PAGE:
When it is recognized in Step 101 that the release switch 15 is fully depressed, Step 102 is executed. In Step 102, the normal still video control of the two-dimensional image-capturing CCD 28 is turned ON, so that a color still video image of the measurement subject is captured. At the same time, the vertical synchronizing signal S1 is output to the three-dimensional image-capturing CCD 28′ and distance measuring light beam control is started. Namely, in parallel with the capturing operation of the still video image of the visible rays, which is executed in the two-dimensional image-capturing CCD 28, the light-emitting device 14 is actuated so that pulsed modulated distance measuring light beams S3 are intermittently output. The still video image or two-dimensional image captured by the two-dimensional image-capturing CCD 28 is temporally stored in the image memory 34 via the image-signal processing circuit 33. Then, Step 103 is executed so that a sensing operation control of the three-dimensional image-capturing CCD 28 is started. Namely, the distance-information sensing operation described with reference to FIG. 7 is started and the electric charge discharging signal S2 and the electric charge transfer signal S5 are alternately output, so that the electric charge S6 corresponding to the distance information is integrated in the vertical transfer units 52.

In Step 104, it is determined whether one field period has elapsed since the beginning of the distance-information sensing operation, i.e., whether a new vertical synchronizing signal S1 has been output. When one field period has passed, the process goes to Step 105 in which the signal charges S6 of the distance information are output from the three-dimensional image-capturing CCD 28′. Signals relating to the signal charges S6 are then temporally stored in the image memory 34 in Step 106. Then, in Step 107, the distance-measurement light beam control is turned OFF, and thus the light emitting operation of the light-emitting device 14 is stopped. Afterward, the image data of the two-dimensional and three-dimensional images, which are temporally stored in the image memory 34, are recorded in the recording medium M in Step 108, and then this image-capturing operation ends.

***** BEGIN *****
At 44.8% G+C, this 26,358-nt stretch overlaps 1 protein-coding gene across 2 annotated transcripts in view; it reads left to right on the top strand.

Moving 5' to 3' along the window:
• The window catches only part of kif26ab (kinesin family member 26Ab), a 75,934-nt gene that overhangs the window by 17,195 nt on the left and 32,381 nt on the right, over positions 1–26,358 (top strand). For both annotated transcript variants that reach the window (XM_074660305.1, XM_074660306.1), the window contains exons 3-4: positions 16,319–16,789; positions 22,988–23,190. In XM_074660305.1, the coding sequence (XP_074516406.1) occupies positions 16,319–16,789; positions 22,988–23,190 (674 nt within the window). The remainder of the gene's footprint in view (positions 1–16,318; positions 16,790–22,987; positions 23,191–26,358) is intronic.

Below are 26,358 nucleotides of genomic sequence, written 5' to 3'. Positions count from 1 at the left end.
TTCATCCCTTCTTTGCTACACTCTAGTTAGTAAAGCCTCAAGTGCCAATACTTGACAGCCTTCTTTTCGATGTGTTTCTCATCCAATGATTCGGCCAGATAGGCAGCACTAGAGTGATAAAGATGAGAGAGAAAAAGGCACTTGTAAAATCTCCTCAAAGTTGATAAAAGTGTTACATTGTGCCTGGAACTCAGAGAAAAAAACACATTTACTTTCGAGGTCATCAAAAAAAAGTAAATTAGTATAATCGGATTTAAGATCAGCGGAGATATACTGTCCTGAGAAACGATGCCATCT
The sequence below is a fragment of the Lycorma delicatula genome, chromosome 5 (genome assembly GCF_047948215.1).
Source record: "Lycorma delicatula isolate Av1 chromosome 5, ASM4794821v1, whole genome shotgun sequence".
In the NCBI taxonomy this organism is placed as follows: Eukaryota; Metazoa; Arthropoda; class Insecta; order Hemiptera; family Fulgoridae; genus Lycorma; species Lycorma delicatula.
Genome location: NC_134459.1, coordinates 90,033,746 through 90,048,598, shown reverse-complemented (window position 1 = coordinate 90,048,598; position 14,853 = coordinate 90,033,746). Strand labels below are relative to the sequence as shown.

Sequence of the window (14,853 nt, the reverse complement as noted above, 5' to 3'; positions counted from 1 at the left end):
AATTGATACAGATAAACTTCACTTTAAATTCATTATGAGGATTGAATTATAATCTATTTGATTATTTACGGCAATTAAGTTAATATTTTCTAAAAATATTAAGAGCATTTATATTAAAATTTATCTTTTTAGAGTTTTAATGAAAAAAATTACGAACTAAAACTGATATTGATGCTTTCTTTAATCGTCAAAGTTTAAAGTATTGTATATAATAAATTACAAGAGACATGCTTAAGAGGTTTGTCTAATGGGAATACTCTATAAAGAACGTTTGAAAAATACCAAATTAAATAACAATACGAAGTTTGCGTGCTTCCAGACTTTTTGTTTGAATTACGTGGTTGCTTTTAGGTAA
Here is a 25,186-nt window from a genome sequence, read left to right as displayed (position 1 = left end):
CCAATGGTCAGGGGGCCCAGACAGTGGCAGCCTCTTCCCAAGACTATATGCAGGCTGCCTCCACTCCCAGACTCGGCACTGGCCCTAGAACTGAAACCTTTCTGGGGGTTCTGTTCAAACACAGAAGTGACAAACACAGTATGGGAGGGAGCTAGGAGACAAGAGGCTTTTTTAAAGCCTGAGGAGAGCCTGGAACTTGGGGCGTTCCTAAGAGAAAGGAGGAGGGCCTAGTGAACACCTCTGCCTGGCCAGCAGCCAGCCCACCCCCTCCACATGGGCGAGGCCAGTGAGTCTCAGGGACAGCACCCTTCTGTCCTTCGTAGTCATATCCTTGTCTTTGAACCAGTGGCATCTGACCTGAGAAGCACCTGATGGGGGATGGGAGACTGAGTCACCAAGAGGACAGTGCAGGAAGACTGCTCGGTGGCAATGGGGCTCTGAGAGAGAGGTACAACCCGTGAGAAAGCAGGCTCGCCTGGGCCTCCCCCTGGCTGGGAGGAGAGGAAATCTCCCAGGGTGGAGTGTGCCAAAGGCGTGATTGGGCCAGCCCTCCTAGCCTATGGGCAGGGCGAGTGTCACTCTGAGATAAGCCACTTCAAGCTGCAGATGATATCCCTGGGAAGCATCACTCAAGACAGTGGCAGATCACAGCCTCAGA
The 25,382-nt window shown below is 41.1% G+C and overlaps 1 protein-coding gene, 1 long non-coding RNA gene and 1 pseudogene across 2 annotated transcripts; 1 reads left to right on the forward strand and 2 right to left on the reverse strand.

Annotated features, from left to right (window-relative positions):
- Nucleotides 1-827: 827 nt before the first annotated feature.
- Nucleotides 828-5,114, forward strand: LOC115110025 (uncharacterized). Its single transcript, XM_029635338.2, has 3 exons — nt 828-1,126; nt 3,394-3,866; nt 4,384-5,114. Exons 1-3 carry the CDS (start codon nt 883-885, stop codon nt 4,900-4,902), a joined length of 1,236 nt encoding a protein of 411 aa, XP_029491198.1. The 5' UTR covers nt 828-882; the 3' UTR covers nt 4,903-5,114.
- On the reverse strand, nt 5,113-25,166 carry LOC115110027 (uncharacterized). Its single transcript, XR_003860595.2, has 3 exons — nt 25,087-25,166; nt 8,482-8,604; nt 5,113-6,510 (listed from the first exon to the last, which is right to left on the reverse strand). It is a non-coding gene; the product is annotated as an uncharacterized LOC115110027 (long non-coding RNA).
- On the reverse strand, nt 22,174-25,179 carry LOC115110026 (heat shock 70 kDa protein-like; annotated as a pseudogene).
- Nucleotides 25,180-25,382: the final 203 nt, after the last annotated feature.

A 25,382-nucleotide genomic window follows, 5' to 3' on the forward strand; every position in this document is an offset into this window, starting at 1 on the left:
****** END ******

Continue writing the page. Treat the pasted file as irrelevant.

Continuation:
As described above, according to the present embodiment, a two-dimensional image, which may be a color still image of a subject, and a three-dimensional image, for which the pixel value corresponds to the distance of the subject, are captured simultaneously. However, a two-dimensional image is produced of the visible rays, while a three-dimensional image is produced of infrared rays. Therefore, the spectrums of rays detected on the two-dimensional image-capturing CCD 28 and three-dimensional image-capturing CCD 28′ are different, so that lighting conditions for each two-dimensional and three-dimensional images are different even when the two-dimensional and three-dimensional images are taken under the same lightning. Namely, when a two-dimensional image and a three-dimensional image are captured simultaneously by a single photographing lens with a conventional diaphragm, the exposure condition on each two-dimensional image-capturing CCD 28 and three-dimensional image-capturing CCD 28′ becomes different. Consequently, when an aperture is adjusted to the required exposure for one of the two-dimensional or three-dimensional images, exposure for the other image is generally inappropriate. Therefore, in general, it is impossible to get proper exposures for the both two-dimensional image and three-dimensional image simultaneously by using a single photographing optical system with a conventional diaphragm.

With reference to FIG. 9 through FIG. 11, the construction of the diaphragm 25 (refer FIG. 2) of the present embodiment will be described.

FIG. 9 schematically illustrates a plan view of the diaphragm 25 and FIG. 10 schematically illustrates a cross sectional view of the diaphragm 25 illustrated in FIG. 9. The plan view of the diaphragm 25 in FIG. 9 is viewed in the direction from P to Q of FIG. 10. The segment PQ corresponds to the optical axis of the photographing optical system or photographing lens system and incident light travels from P to Q. The fixed stops 25 a and the iris stop 25 b are arranged to be parallel in planes perpendicular to the optical axis PQ with a predetermined interval between the stops 25 a and 25 b along the optical axis PQ. The ring area 60 corresponds to the fixed stop 25 a. A ring area (second area) 61 with the slanting lines corresponds to a part of the iris stop 25 b. Namely, the area 61 indicates a part of the iris stop 25 b viewed through the fixed stop 25 a. The area 61 extends from the inner periphery of the fixed stop 25 a. A center circular area (first area) 62 is an aperture created by the iris stop 25 b.